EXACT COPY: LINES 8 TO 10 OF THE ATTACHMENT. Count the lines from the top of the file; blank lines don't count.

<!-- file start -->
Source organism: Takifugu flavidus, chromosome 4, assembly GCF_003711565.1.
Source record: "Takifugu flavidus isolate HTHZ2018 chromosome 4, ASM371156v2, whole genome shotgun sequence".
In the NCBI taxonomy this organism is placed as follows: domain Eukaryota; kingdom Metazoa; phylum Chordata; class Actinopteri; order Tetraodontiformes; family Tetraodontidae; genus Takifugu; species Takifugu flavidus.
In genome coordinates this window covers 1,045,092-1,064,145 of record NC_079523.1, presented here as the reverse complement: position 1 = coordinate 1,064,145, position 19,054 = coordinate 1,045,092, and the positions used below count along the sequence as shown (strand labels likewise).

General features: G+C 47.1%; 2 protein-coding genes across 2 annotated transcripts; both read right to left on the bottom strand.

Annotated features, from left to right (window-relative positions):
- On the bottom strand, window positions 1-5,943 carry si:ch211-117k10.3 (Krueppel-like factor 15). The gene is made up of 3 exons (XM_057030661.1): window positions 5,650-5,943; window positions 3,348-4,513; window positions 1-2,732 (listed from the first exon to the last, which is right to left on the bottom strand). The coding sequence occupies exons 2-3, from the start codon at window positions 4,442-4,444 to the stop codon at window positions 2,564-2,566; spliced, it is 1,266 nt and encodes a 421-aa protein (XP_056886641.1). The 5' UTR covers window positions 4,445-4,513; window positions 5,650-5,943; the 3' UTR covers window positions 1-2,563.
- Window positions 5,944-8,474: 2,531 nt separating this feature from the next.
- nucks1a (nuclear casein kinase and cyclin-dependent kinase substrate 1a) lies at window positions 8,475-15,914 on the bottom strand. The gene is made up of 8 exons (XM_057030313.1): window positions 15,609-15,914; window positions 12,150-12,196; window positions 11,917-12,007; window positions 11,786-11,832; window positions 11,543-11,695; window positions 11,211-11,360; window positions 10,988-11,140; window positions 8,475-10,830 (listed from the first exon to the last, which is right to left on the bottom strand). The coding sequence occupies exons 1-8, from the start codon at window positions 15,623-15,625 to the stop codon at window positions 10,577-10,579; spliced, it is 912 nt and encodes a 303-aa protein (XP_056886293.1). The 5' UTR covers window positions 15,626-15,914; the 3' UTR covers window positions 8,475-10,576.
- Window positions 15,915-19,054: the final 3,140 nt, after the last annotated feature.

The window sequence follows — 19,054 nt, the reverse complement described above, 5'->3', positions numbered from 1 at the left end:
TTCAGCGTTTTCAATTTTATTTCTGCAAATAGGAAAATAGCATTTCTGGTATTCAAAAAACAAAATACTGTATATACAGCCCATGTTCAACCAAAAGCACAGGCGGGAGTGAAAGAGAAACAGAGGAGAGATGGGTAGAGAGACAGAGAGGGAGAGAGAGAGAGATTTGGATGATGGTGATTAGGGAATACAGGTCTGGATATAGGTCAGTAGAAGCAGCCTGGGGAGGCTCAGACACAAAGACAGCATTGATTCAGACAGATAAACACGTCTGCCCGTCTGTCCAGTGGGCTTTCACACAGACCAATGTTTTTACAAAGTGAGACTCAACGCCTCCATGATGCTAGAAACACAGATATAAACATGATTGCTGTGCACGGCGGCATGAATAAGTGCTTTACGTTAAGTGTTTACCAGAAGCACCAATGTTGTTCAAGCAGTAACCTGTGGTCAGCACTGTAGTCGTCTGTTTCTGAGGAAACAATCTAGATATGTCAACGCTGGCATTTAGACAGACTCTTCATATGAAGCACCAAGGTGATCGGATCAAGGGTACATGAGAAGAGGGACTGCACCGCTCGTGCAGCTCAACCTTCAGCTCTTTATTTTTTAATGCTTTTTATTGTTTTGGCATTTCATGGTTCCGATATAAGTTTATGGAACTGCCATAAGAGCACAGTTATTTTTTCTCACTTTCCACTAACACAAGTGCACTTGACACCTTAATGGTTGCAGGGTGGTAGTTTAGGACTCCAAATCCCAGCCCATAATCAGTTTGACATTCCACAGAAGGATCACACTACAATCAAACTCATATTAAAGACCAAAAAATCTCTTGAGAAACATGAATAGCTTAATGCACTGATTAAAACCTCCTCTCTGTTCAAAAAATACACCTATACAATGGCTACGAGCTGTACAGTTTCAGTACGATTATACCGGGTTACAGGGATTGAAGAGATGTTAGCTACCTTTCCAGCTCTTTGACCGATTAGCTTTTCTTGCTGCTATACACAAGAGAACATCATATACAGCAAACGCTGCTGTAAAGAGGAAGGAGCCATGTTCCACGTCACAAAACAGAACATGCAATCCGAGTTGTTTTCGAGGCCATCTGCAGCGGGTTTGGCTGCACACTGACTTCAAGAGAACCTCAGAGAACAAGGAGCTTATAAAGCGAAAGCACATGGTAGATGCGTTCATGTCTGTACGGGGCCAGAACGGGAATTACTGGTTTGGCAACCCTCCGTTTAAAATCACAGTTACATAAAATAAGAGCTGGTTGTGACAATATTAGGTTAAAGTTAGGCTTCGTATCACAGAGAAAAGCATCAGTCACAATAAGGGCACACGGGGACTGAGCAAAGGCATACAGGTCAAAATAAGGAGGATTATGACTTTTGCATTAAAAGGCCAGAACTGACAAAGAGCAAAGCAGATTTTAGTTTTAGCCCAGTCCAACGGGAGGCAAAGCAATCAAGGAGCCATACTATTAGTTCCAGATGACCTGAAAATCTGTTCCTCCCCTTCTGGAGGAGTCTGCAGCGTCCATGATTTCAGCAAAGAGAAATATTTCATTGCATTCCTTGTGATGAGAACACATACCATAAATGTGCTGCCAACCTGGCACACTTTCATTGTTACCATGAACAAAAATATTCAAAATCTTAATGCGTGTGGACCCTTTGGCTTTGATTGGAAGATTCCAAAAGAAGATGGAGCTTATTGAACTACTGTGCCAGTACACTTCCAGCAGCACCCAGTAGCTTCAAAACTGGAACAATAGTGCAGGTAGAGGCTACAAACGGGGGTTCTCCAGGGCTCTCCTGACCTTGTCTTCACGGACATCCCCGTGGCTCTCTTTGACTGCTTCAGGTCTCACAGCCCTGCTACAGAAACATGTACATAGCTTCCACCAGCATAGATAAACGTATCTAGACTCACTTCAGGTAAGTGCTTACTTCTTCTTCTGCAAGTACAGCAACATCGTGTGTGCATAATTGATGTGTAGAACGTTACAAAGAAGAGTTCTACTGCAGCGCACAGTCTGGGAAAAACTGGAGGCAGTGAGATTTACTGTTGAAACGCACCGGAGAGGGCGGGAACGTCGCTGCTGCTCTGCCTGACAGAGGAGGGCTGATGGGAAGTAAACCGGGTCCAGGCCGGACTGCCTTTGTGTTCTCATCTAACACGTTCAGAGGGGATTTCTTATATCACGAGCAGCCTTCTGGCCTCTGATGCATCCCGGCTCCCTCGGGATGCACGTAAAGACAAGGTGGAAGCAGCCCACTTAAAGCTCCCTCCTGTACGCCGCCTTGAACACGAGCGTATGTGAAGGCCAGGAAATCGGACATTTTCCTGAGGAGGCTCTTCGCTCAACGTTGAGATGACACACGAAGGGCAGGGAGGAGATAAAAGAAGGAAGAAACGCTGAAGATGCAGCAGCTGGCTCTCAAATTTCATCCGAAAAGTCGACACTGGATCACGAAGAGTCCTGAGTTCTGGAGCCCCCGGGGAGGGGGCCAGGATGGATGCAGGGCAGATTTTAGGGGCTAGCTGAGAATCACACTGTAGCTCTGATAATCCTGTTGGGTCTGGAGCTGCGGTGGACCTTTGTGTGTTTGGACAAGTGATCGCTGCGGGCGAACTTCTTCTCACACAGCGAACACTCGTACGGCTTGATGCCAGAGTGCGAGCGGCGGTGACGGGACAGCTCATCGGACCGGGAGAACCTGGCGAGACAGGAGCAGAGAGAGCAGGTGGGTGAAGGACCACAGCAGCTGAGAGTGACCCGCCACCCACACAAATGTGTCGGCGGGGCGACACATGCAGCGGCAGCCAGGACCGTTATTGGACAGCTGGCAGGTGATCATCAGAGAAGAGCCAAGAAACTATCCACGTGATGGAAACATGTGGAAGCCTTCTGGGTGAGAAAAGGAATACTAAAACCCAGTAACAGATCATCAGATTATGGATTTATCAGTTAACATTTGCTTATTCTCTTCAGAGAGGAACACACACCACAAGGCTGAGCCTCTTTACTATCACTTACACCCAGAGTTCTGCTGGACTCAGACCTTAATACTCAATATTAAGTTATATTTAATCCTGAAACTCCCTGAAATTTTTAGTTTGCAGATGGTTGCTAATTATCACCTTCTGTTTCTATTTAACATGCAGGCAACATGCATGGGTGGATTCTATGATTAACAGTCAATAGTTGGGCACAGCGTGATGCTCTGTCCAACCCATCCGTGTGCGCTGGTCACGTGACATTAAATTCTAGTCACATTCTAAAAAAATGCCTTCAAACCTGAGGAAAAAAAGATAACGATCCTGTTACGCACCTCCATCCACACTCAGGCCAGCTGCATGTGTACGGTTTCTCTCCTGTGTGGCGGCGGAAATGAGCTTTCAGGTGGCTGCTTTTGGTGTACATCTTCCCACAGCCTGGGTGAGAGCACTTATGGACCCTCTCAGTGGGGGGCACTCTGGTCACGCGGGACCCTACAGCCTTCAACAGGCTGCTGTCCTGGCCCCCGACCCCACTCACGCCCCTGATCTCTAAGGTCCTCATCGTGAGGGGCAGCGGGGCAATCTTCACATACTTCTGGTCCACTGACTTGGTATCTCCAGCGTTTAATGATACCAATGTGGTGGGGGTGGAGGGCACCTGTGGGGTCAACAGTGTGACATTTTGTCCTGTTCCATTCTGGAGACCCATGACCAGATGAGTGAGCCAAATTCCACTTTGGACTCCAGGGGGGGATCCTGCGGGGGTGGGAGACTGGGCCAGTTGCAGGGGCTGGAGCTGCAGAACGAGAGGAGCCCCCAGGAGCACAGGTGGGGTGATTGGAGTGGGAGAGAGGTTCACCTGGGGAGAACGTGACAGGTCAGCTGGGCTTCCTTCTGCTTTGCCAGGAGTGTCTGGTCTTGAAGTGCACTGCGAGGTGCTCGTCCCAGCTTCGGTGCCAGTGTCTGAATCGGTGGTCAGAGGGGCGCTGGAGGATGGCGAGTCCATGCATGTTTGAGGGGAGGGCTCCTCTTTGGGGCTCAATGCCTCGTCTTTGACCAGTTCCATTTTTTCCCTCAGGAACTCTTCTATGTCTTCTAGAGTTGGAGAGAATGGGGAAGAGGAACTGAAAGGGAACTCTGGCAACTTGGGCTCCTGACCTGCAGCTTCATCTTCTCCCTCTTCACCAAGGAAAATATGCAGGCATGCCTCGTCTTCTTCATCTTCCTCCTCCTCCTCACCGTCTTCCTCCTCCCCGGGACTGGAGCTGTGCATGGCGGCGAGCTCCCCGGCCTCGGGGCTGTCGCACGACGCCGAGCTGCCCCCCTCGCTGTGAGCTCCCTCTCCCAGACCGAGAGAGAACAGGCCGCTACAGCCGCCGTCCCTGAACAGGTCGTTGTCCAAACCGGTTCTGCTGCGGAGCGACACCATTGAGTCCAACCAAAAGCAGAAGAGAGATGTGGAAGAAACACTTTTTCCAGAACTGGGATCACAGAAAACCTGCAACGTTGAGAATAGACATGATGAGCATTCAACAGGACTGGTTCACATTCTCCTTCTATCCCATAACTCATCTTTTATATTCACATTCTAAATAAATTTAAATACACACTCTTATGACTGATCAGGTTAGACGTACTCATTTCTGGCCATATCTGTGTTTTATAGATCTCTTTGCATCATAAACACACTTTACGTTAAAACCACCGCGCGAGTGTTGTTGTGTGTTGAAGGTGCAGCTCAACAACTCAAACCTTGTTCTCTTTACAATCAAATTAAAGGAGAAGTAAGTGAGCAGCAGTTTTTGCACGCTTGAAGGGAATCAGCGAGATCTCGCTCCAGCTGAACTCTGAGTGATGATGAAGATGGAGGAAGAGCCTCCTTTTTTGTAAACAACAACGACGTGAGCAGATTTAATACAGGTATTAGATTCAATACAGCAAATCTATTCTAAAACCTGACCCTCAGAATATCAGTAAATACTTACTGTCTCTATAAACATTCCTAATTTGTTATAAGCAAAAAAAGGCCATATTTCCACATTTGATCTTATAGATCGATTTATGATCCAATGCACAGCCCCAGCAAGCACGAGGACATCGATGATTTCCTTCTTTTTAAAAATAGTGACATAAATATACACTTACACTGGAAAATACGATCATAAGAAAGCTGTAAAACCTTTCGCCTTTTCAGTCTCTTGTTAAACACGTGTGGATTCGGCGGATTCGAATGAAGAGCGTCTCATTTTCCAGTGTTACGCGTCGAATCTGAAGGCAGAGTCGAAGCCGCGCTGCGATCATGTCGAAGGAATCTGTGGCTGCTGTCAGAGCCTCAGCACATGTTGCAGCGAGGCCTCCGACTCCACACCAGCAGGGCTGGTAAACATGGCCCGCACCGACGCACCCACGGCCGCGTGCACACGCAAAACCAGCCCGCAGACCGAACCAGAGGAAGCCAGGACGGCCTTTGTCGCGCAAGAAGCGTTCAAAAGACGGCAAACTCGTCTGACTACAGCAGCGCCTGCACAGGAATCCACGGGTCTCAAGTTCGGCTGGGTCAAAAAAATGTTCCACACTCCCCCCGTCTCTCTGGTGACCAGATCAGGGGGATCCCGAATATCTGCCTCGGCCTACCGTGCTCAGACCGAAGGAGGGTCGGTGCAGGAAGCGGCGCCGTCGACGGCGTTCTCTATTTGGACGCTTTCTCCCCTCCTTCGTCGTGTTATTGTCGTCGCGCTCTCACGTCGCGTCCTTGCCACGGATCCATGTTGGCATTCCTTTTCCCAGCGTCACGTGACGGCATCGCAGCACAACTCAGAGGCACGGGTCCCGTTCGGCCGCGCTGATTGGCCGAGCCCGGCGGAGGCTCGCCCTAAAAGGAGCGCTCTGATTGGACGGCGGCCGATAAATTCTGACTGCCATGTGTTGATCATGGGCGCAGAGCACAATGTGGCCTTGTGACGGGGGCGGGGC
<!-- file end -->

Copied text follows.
- Window positions 5,944-8,474: 2,531 nt separating this feature from the next.
- nucks1a (nuclear casein kinase and cyclin-dependent kinase substrate 1a) lies at window positions 8,475-15,914 on the bottom strand. The gene is made up of 8 exons (XM_057030313.1): window positions 15,609-15,914; window positions 12,150-12,196; window positions 11,917-12,007; window positions 11,786-11,832; window positions 11,543-11,695; window positions 11,211-11,360; window positions 10,988-11,140; window positions 8,475-10,830 (listed from the first exon to the last, which is right to left on the bottom strand). The coding sequence occupies exons 1-8, from the start codon at window positions 15,623-15,625 to the stop codon at window positions 10,577-10,579; spliced, it is 912 nt and encodes a 303-aa protein (XP_056886293.1). The 5' UTR covers window positions 15,626-15,914; the 3' UTR covers window positions 8,475-10,576.
- Window positions 15,915-19,054: the final 3,140 nt, after the last annotated feature.